● You are sensitive to criticism – Your sensitivity to people’s comments eats away at your soul because you may believe that you need to be right. You become preoccupied with their criticism; it gnaws at your self-esteem and your performance. You are unable to distinguish if it was said as an attack or as feedback to help you improve your abilities.
Zone Tip – Meditate with the comment to identify if there is anything that you can learn from it. Then consider if it can be discussed to clarify its meaning. If not, let it go. Visualise that you are worth more than the attack made on you to keep you in your performance zone.
● You have high expectations – It’s good that you have ambitions, but your high expectations create an inner feeling of constant emptiness. You create unrealistic and unachievable goals that ultimately cause you to doubt your abilities.
Zone Tip – Reorganise your goals so that your interim objectives are realistically achievable. This will lift your confidence in your abilities. Visualise the combination of your long term goals and short term objectives to ultimately achieve what you want.
● You stay in your comfort zone – You underplay your potential and lack the “grit” to go up a few gears when the situation demands it. Low pain threshold, tiredness and apathy prevent you from achieving a higher ranking.
Zone Tip – Visualise your power, resilience and determination to develop your physical and mental stamina. This will keep you in your performance zone.
Can the zone be addictive?
The performance zone is a desirable mind state; you develop it to improve your ability in a performance situation. The informal zone however has a more recreational purpose e.g. when being connected in conversation. In the informal zone, you are using the zone to relax or distance yourself from a different situation in your life. Participating in an activity for some “flow” therapy can be a way of switching off and escaping from your external worries. But anything that can be beneficial can be overused when the external stress is persistent.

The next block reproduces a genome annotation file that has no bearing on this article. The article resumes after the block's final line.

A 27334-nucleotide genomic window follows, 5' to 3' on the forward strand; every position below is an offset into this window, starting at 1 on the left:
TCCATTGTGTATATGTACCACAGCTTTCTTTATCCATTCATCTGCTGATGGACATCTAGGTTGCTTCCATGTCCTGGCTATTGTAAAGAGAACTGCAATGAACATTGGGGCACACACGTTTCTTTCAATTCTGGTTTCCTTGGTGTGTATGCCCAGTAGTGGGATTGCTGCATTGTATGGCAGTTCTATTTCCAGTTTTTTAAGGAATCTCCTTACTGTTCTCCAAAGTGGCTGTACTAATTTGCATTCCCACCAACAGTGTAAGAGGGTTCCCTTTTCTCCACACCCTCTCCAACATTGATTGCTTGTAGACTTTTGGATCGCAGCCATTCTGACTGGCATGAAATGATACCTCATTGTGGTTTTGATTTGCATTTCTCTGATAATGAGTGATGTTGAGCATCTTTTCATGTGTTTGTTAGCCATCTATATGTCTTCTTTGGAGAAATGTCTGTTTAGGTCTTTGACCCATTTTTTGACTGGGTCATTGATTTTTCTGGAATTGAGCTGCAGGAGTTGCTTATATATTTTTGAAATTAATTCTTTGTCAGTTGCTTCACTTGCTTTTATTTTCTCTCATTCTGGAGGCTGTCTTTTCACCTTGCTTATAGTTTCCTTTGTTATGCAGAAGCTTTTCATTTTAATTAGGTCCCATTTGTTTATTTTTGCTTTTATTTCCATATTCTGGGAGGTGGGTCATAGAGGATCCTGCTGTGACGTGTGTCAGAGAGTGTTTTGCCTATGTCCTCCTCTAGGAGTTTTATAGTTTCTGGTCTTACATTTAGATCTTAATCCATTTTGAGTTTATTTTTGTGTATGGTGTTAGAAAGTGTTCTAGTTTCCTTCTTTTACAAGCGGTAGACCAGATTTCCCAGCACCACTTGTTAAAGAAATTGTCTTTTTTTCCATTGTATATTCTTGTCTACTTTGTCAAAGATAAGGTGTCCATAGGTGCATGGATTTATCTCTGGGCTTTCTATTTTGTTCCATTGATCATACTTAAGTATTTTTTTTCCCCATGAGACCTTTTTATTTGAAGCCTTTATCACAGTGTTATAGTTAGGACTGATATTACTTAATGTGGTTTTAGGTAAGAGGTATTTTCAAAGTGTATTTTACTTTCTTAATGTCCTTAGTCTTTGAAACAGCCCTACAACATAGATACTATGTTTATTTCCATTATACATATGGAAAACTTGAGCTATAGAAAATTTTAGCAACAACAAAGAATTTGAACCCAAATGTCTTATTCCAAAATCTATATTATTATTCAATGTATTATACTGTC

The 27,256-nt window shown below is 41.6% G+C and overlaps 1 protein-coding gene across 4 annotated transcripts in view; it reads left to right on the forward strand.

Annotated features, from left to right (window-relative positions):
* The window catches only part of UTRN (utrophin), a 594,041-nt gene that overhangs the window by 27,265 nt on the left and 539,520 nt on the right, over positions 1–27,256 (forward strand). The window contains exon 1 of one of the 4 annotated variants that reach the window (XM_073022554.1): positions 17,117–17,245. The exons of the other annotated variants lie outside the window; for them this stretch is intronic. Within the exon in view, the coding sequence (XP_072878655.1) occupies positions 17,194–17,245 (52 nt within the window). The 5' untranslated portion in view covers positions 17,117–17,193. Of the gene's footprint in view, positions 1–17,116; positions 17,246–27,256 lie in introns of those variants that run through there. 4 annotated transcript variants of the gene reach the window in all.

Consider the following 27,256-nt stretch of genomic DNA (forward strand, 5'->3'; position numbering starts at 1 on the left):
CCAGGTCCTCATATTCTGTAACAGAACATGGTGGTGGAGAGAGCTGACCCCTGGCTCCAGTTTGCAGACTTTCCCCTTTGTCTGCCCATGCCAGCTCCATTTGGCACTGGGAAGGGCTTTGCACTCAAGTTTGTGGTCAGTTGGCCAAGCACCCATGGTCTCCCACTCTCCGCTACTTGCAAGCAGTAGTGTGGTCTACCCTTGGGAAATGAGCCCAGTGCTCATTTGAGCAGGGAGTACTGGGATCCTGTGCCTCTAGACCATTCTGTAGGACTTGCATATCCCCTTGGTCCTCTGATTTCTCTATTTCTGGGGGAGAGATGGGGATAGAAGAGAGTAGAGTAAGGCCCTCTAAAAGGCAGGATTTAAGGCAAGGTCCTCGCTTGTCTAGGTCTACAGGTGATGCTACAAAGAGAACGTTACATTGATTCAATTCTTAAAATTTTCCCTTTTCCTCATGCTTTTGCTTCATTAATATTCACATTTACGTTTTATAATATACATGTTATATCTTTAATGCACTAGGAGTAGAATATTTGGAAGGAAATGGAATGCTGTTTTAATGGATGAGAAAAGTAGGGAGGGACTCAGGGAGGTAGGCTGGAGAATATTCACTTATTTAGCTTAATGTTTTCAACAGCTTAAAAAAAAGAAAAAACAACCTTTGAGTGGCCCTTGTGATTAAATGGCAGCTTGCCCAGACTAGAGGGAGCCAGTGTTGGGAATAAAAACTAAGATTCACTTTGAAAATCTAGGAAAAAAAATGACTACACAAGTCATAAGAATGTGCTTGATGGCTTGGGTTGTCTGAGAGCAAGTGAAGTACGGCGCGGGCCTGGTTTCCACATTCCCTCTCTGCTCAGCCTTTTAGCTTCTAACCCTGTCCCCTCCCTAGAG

Overdosing in potentially compulsive activities like playing video games, shopping, sex and gambling can become addictive. They possess a “meditative” yet adrenaline-filled zone of escapism. As the addiction grows, the insatiable need for the “flow” state can be to the neglect of your other responsibilities e.g. family relationships, your health, finances etc. When addictions take over your life, the previous solution to your problem becomes the new problem.
Hypnotherapy and the zone
What does accessing the performance zone mean to you? Are you looking to improve your sports performance or have the edge over other elite professionals? Maybe your performance anxiety is inhibiting your stage performance in some way. Or perhaps you are looking to improve your creativity in your art or concentration levels for your exams. Hypnotherapy can be the treatment that will accelerate your success.
● Hypnotherapy can help you access your performance zone
Essentially, the zone or the “flow” mental state is similar to a hypnotic state of awareness. You lose your self-consciousness; your attention is focused and absorbed into the activity, and time has become irrelevant. These are all phenomena commonly experienced in hypnosis. The hypnotherapy treatment will help you reach deeper levels of concentration when you want to connect with your performance zone.
● Hypnotherapy can help you identify your emotional blocks
Negative beliefs can weigh down your peak performance zone. If you don’t know what they are, the treatment will be instrumental in helping you identify them. You may already know what they are, but feel overwhelmed by their presence. With your unconscious mind open to suggestion, you can access new positive beliefs, replacing the emotional blocks that are holding you back.
● Hypnotherapy can improve your confidence and self-belief